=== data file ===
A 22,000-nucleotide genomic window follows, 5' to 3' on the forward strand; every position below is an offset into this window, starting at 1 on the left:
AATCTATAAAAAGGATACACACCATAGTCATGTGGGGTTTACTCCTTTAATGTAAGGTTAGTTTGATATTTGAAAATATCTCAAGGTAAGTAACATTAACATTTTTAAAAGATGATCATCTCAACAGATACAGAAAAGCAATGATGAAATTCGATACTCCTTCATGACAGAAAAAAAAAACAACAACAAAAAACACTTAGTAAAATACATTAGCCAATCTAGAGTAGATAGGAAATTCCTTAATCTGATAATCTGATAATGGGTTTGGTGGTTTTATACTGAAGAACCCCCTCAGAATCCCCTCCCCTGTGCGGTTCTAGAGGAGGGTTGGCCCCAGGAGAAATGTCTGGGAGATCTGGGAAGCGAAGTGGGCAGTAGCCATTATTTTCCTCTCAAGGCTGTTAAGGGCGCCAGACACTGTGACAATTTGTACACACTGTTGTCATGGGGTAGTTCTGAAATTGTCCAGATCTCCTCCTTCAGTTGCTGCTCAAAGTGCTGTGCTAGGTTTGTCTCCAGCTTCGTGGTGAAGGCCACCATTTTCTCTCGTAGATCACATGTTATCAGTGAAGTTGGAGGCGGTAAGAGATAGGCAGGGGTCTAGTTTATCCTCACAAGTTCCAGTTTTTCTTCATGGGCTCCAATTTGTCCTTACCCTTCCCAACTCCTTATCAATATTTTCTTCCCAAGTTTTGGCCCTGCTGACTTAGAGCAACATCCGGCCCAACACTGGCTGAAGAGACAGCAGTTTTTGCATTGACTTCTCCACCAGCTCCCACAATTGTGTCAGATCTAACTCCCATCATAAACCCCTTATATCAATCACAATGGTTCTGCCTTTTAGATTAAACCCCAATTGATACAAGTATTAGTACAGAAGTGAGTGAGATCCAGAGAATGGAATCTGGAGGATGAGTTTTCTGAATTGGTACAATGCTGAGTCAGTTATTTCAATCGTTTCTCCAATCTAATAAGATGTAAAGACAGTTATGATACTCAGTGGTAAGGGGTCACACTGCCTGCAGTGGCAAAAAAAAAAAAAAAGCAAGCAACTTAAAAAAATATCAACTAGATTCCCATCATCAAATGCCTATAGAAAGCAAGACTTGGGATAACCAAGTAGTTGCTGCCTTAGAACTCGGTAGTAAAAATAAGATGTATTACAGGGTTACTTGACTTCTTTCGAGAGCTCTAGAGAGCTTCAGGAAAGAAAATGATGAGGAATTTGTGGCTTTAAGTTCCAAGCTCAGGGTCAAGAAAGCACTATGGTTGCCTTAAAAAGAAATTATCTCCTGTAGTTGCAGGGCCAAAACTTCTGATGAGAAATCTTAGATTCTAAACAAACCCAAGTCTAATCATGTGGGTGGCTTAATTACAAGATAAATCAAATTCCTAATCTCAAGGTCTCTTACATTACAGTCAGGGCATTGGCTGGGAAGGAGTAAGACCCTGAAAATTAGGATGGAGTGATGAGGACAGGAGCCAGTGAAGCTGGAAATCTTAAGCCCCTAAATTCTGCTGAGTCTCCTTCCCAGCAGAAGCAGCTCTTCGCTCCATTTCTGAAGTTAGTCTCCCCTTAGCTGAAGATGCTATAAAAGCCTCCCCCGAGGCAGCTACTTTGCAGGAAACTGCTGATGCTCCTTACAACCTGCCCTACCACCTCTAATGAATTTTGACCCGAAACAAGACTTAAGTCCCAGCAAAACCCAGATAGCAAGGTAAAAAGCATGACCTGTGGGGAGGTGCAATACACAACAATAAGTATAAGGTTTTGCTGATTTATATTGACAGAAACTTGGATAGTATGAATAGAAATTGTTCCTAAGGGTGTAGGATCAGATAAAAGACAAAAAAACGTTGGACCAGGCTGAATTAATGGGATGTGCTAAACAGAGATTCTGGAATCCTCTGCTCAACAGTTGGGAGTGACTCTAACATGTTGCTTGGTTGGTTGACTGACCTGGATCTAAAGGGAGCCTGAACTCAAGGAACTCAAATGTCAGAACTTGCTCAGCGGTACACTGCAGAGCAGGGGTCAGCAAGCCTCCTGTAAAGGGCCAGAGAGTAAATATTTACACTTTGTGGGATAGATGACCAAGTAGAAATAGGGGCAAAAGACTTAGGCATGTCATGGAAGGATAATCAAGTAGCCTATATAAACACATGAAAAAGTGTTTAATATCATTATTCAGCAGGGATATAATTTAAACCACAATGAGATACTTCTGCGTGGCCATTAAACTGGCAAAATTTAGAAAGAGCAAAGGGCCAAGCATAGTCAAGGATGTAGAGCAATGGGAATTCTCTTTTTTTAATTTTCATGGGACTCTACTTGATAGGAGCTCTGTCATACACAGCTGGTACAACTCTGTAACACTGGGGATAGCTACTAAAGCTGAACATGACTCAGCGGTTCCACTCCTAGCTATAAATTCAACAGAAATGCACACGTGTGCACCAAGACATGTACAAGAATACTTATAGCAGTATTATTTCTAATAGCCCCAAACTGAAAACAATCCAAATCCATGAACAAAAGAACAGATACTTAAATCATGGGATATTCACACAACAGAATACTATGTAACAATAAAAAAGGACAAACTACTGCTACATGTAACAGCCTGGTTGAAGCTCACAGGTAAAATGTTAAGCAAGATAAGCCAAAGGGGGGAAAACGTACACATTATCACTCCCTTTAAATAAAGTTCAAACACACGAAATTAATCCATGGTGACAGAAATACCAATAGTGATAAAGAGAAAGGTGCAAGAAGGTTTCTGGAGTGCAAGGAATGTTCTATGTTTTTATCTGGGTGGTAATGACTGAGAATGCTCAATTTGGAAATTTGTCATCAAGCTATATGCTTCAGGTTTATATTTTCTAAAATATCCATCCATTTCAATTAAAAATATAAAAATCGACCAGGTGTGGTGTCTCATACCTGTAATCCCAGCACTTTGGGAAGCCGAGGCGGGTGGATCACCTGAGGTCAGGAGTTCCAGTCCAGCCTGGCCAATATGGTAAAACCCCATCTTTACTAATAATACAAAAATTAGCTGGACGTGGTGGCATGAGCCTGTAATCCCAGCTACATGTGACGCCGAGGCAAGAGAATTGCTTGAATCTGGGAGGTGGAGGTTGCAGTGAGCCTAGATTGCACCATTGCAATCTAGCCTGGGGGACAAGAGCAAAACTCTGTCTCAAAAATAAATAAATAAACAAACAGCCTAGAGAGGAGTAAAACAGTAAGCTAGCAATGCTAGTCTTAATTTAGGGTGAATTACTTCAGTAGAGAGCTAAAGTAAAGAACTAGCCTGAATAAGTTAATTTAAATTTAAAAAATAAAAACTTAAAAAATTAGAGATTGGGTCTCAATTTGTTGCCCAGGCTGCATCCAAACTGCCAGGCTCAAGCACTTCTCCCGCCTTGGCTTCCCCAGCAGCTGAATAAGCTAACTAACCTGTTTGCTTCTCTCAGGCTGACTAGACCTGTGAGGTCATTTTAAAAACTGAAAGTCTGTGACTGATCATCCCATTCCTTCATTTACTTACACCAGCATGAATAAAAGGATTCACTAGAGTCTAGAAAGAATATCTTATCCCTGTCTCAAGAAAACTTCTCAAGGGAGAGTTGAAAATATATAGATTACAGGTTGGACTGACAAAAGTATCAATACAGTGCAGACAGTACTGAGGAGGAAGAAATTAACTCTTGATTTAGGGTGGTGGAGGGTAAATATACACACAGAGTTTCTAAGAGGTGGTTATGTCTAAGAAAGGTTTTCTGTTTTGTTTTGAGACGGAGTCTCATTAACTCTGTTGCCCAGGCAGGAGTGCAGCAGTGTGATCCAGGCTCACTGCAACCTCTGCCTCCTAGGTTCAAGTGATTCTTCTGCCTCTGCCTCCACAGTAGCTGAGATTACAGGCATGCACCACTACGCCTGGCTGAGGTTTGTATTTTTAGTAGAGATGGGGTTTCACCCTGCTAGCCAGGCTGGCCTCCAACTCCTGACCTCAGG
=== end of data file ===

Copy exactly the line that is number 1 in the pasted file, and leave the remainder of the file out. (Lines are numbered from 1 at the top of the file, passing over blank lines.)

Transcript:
A 22,000-nucleotide genomic window follows, 5' to 3' on the forward strand; every position below is an offset into this window, starting at 1 on the left: